By Sam Youngman and Erik Wasson - 04/12/11 12:33 AM EDT
The White House sought to outflank the GOP Monday in the battle over the debt ceiling while playing up a speech President Obama is to give Wednesday on his new plans for tackling the deficit.
“We do not need to play chicken with our economy by linking the raising of the debt ceiling to anything,” White House press secretary Jay Carney said of Republicans as the White House turned up the rhetoric against the GOP.
The White House broadside showed an administration doubling down on its rhetoric during the spending fight, in which it sought to cast Republicans as irresponsible stewards for nearly causing a government shutdown. In that earlier fight, the White House also focused on the economic impact of the GOP’s actions.
Republicans countered Monday that they, and not the president, are leading the way on tackling the deficit.
Mocking Wednesday’s speech, they predicted the nation would hear a warmed-over defense of Obama’s 2012 budget proposal, which did not include serious entitlement reforms.
Republican congressional aides argued Obama is making the speech because he was “embarrassed politically” by House Budget Committee Chairman Paul Ryan’s (R-Wis.) budget, which would reduce spending over the next decade by $5.8 trillion, partly through significant changes to Medicare and Medicaid.
Ryan would balance the budget by 2040, while Obama’s 2012 blueprint would not balance the budget.
“There is no question that the leadership taken by House Republicans dramatically altered the landscape of the budget debate,” one GOP aide said.
White House officials largely declined to preview Obama’s speech, saying only that the president would make clear his commitment to significantly lowering the deficit and cutting government spending.
For now, Obama might be wary of laying out specific entitlement reforms, which would be guaranteed to alienate liberals while still not winning over the GOP. It could also rob Democrats of the ability to use Ryan’s new budget proposal as a political weapon.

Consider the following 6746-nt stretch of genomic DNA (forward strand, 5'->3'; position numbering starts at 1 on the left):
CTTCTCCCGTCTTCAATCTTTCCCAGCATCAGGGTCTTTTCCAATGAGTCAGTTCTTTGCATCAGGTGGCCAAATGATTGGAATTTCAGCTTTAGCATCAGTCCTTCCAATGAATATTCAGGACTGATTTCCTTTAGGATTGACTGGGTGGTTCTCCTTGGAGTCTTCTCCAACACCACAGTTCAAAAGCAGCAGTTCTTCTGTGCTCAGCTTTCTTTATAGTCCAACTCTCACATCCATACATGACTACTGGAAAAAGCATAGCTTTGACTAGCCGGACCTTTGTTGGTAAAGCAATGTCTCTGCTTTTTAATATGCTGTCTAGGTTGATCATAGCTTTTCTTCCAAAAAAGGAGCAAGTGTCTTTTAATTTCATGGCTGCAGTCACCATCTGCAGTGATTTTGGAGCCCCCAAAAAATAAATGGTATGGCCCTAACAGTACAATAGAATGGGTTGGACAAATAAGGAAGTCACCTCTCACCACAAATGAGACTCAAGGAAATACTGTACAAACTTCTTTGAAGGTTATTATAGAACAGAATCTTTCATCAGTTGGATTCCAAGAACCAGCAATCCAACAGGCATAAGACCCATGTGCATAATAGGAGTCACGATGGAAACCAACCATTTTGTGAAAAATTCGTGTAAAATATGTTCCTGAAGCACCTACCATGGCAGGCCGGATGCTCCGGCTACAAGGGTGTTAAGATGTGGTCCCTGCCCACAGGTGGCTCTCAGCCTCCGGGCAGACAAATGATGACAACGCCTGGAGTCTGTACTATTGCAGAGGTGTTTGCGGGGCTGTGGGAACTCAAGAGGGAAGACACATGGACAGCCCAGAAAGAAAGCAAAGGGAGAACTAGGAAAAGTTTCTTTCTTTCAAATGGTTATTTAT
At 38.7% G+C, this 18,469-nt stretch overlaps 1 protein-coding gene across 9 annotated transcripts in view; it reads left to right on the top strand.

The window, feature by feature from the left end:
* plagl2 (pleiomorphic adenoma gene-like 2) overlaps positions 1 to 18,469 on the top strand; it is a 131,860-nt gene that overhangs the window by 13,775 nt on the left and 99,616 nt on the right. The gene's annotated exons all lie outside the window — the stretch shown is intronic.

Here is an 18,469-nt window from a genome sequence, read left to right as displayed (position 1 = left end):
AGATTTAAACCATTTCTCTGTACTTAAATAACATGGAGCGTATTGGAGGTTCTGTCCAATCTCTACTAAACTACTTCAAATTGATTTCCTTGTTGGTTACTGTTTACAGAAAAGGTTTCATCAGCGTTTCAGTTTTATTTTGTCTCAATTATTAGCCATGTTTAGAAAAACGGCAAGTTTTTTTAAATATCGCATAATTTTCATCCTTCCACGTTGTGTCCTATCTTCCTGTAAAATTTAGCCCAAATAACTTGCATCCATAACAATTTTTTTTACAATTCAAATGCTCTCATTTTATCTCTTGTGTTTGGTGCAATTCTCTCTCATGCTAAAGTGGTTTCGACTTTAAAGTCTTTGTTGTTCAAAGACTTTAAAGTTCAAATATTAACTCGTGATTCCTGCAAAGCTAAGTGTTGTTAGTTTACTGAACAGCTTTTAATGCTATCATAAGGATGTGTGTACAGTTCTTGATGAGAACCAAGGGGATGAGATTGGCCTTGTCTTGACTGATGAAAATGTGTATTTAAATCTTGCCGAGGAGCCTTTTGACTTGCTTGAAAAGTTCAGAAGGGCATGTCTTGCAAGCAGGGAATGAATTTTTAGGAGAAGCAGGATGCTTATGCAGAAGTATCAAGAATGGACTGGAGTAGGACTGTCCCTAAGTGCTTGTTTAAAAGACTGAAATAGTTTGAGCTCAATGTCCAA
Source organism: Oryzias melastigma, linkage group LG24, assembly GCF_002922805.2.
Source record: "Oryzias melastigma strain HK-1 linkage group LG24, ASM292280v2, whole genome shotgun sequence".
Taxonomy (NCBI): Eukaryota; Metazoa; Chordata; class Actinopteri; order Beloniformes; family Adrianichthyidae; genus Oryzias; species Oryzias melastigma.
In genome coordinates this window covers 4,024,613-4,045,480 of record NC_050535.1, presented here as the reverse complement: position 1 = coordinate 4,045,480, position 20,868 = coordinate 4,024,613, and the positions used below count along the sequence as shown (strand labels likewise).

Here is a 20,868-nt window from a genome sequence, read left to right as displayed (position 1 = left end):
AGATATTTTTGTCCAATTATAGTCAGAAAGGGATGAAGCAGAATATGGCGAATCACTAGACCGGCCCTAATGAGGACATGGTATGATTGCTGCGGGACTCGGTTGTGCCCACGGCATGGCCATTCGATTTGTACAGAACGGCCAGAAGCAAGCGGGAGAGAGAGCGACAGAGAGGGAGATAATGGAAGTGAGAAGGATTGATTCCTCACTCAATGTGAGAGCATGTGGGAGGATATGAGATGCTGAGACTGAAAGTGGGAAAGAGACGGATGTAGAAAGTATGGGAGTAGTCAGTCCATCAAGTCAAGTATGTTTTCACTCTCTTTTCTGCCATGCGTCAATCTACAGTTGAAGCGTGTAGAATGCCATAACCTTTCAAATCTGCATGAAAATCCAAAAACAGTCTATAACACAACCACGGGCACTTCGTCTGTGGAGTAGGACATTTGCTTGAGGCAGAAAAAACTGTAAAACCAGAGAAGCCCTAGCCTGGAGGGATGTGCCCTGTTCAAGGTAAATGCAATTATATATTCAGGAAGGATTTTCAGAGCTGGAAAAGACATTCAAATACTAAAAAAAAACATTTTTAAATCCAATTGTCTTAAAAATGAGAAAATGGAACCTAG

By not calling for entitlement reforms in his State of the Union address or budget, Obama allowed the GOP to enter that debate first. He can now deliver a counterpunch, with Democrats hoping to showcase their own proposals as more reasonable than the steps endorsed by the GOP.
The speech, scheduled for early Wednesday afternoon at George Washington University, is Obama’s first effort since last week’s budget showdown to engage Republicans on spending and entitlement reform.
Republicans have repeatedly said Congress will not raise the debt ceiling unless the bill is tied to heavy spending cuts. Some Democrats, such as Senate Budget Committee Chairman Kent Conrad (N.D.), also want to use the debt-ceiling vote to force through a long-term debt package.
Carney did not say whether Obama would veto any attempts by House Republicans to tie spending cuts to the debt ceiling, but he said the president wants a “clean” piece of legislation.
The White House signaled Monday that Obama is hoping for two separate but concurrent debates — one on raising the debt ceiling and another on cutting spending.
To that end, Carney quoted Speaker John Boehner (R-Ohio), who said earlier this year that not raising the debt limit would cause “financial disaster not only for our country, but for the worldwide economy.”
“We could not have said it better,” Carney said. “That is a vivid description of why this is such an important vote and why you cannot hold it hostage to something else.”
Obama’s speech also can be seen as a response to criticism that he was too often a bystander during the fight over spending. Sixty-four senators wrote to Obama last month asking that he take the lead in a bipartisan long-term deficit-reduction discussion.
It is unclear if the president will use his speech to call for new deficit-reduction targets compared to those in the fiscal 2012 budget. Doing so is dangerous, since the GOP is already alleging that it would be an admission that the budget was a “failure.”
There is irritation within the GOP that Obama waited for Ryan to move before showing his hand on entitlements.
One GOP aide said that if it had been Obama’s plan all along to wait until Ryan took the first step, the move was “incredibly cynical,” since it is the president’s responsibility to issue a budget proposal.
Ryan has been a bit more inviting, at least publicly. In response to the news of Obama’s speech, he said the door was open to talks.
“The president, having already put forward an irresponsible budget, has failed to lead on fixing our fiscal problems. But if he does choose to follow with serious proposals that address the drivers of our debt and the anchors holding back our economy, the door is open,” Ryan said in an emailed statement.